ii. Rev. Dr. Otto Ampofo Boateng (1909-1970)
Rev. Dr. Otto Ampofo Boateng was born on 11th January, 1909 at Obomeng-Kwahu where his father Joseph Robert Boateng of Asiakwa was a catechist of the Basel Mission. His father taught him the rudiments of western music and his mother taught him indigenous songs. He attended the Begoro Middle Boarding School from 1921-1924. He became the Singing Master and Assistant Music Master when he was in his final year.
Later he entered the Presbyterian Training College, Akropong-Akuapem where he studied under Dr. Ephiraim Amu. On the completion of his course, he was posted as a teacher to Larteh Primary School. He became active in the Akwapim Singing Band Movement, a movement which has influenced church music in Ghana.
In 1930 Otto Ampofo Boateng composed many of his songs that made him famous in the field of music in Ghana. The best known of his songs are ‘Pepepepe’, ‘Onantefo’ and ‘Den Nti Na Wote Ho’.
He taught for a couple of years at the Akropong Presbyterian Training College. During this period, his interest in children’s church service led him to publish a Children’s Hymn Book.
He studied at the Music School at the College of Science and Technology, Kumasi from 1951 to 1953 under Dr. Ephraim Amu. He returned to his former post at the Presbyterian Training College, as Music Master. He was invited by the Basel Mission to study music at Hamburg University. On his return home in 1964, he was ordained a priest of the Presbyterian Church.
One of his contributions in the field of music is the presentation of a thesis, “An Insight into the Musical Culture of Africa Through Ghana Gates”, to the Martin Luther University in Hallo. He was also commissioned by the Presbyterian Church to revise the tunes and texts of the church hymns. He died on 23rd February, 1970.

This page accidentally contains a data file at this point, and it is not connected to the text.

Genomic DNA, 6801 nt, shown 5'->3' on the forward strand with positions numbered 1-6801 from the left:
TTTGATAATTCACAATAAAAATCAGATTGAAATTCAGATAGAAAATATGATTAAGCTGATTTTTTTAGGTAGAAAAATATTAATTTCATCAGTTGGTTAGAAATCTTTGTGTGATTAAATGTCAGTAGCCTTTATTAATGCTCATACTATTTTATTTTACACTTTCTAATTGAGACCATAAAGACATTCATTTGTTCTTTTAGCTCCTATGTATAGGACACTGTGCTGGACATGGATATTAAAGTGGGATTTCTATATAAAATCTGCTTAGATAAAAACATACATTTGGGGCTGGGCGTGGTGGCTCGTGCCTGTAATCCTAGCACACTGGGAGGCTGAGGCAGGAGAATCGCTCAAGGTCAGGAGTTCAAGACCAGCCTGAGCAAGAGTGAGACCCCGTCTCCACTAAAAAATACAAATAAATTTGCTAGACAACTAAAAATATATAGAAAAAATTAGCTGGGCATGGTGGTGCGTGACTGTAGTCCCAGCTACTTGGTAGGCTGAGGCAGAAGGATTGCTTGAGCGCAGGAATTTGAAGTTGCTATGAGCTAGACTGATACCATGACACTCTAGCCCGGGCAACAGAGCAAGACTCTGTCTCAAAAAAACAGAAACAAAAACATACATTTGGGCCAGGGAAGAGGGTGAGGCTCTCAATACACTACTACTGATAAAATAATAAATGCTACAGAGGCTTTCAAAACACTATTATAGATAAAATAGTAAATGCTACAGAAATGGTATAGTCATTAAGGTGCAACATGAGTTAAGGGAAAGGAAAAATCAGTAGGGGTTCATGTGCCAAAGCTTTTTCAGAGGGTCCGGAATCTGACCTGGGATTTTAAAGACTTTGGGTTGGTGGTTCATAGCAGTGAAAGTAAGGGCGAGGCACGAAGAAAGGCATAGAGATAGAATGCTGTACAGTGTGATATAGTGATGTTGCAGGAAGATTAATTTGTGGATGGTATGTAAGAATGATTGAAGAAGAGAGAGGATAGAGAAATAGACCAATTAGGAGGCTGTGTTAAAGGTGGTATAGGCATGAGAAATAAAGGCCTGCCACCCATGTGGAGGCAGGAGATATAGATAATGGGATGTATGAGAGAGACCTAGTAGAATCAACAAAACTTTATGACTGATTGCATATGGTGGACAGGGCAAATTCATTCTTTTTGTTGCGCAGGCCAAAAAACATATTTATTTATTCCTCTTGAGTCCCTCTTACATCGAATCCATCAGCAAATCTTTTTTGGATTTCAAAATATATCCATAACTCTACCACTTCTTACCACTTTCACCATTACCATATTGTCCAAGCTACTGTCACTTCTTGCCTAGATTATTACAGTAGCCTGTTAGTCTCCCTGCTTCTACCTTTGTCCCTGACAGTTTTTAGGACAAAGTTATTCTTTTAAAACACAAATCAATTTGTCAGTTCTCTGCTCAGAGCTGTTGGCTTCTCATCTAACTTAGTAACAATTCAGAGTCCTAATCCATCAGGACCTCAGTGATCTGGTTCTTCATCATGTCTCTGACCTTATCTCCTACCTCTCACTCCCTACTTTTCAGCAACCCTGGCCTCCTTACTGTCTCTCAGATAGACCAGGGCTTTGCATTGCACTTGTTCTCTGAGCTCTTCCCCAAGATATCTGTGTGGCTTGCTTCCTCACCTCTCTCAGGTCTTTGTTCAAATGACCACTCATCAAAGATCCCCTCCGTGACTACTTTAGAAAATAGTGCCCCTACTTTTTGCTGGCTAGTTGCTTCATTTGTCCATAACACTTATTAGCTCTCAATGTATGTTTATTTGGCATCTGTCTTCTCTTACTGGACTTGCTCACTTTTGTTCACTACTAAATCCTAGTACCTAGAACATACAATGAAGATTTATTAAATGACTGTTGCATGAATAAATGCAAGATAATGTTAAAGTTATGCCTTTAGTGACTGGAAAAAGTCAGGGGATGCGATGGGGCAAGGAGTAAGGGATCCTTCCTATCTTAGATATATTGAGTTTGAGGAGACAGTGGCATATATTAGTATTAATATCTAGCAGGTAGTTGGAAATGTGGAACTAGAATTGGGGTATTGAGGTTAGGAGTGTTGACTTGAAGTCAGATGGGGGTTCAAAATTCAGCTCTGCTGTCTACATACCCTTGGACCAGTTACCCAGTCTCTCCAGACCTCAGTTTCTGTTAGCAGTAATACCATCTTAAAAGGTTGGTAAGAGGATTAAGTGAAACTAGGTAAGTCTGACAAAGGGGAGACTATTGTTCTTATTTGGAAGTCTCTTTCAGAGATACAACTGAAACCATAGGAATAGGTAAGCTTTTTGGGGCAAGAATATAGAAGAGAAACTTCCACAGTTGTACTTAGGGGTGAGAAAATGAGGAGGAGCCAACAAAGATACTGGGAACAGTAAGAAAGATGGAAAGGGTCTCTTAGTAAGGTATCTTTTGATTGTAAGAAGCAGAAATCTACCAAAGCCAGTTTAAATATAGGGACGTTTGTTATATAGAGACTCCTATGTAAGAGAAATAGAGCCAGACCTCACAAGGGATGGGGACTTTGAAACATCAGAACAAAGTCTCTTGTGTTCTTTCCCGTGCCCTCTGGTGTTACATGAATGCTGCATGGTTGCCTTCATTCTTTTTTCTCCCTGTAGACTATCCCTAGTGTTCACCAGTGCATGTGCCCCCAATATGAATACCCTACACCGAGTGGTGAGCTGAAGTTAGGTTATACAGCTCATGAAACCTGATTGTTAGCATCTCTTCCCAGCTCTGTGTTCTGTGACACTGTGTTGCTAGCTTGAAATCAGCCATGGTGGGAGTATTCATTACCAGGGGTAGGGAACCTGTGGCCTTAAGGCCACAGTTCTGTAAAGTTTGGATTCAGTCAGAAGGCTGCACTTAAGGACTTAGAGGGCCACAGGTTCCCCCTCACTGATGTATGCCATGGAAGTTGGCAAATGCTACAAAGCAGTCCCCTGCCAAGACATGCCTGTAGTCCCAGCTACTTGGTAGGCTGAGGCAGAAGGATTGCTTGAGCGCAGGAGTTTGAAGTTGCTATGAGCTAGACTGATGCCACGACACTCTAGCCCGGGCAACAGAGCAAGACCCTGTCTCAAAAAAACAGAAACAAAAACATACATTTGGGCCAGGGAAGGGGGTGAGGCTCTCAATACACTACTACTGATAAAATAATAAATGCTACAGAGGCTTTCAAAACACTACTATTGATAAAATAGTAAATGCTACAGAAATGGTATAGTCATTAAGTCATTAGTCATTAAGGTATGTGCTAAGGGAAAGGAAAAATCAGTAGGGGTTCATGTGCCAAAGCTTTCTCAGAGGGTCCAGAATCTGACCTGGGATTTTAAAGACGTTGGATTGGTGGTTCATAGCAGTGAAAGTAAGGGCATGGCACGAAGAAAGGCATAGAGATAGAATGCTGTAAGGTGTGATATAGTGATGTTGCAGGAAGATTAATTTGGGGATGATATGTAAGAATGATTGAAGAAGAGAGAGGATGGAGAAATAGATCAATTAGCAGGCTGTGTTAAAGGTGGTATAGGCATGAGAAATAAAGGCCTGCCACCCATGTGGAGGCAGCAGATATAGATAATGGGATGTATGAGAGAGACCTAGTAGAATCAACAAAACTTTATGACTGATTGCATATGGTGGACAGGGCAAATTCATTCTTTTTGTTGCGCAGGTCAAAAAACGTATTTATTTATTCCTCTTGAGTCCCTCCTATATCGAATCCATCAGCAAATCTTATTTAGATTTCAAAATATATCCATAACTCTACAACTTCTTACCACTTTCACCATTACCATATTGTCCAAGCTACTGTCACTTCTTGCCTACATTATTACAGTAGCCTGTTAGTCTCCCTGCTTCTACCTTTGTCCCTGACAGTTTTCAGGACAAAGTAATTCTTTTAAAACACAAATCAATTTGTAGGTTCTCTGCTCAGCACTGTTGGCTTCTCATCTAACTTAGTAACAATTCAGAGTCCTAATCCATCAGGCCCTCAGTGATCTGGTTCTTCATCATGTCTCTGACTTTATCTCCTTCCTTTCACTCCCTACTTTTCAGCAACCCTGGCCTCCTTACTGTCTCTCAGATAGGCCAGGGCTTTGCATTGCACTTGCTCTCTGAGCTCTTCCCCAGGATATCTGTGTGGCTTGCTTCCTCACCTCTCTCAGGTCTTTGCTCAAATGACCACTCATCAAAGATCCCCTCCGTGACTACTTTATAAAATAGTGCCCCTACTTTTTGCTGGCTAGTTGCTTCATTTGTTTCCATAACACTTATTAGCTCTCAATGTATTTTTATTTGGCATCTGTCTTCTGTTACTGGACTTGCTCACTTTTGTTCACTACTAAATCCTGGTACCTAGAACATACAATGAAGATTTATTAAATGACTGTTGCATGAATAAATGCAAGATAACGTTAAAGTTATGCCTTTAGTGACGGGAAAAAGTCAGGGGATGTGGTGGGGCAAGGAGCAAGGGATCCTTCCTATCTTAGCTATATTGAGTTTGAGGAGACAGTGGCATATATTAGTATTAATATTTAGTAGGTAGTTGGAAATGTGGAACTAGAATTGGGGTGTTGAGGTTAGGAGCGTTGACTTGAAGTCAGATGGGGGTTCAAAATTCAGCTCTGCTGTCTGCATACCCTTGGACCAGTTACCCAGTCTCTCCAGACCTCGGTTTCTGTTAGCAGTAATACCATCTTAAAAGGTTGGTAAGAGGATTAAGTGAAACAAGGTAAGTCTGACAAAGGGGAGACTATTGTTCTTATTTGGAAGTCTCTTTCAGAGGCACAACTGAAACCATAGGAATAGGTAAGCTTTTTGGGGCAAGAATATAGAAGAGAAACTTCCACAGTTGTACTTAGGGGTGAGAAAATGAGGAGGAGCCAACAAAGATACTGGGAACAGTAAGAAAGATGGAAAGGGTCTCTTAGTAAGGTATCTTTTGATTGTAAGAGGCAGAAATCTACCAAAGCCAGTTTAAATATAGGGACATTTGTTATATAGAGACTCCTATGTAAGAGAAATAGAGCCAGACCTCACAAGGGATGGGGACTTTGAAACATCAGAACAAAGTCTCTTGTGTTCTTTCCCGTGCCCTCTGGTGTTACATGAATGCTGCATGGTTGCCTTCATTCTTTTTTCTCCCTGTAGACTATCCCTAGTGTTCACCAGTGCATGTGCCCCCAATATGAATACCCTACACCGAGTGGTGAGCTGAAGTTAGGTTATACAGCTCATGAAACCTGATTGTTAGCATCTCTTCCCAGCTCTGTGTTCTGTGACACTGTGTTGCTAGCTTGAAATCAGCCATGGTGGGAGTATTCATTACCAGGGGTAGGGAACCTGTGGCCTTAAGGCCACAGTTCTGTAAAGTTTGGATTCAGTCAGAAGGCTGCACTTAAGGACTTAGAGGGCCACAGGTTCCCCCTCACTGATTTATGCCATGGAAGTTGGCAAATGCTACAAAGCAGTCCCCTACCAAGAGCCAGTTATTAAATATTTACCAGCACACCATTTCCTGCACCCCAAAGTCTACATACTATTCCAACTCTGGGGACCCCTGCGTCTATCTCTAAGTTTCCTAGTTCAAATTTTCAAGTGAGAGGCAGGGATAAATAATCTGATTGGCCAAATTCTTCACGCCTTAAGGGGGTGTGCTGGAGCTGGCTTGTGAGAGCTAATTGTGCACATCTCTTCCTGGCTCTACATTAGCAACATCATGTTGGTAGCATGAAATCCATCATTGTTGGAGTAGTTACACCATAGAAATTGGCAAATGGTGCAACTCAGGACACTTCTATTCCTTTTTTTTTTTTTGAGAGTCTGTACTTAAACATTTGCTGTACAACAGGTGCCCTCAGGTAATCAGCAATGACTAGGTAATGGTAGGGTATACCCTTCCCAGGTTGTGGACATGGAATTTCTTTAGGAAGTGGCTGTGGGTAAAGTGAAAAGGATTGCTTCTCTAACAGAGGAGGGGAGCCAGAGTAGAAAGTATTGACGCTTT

iii. Mr. Phillip Gbeho (1903-1976)
Mr. Phillip Gbeho was born at Vodza near Keta in 1903 into a family of fishermen. During his childhood, Gbeho spent most of his time fishing both in the sea and in the Keta Lagoon. At the same time he learnt drumming and dancing. He was encouraged to learn drumming and dancing by his mother, Ametowofa Gadzekpo, a gifted drummer and a performer of various dances.
Gbeho received his elementary education at the Keta Roman Catholic Mission School where he as greatly influenced by Western music.
He became a member of the school band in which he played the fife. He learnt to play the organ under the great organist, Gordon of Lome, Togo.
In 1925 he gained admission to the Achimota Teacher Training College, Accra. His association with Dr. Kwegyir Aggrey gave him more inspiration in the filed of music. It also made him love his country more and appreciate the Ghanaian culture better. He studied music under Mr. W.E.P. Ward and Mr. C.P. Woodhouse, two Europeans who were members of staff of Achimota College. After leaving the college, Gbeho returned to teach in his former school in Keta. He became the singing master of the school.
Later, he was appointed Assistant Music Master at Achimota College. Here, he taught vocal music, instrumental music and drumming and dancing. He had a British Council award to study music at the Trinity College of Music, London. He returned to Achimota after completing his course to become the Senior Music Master.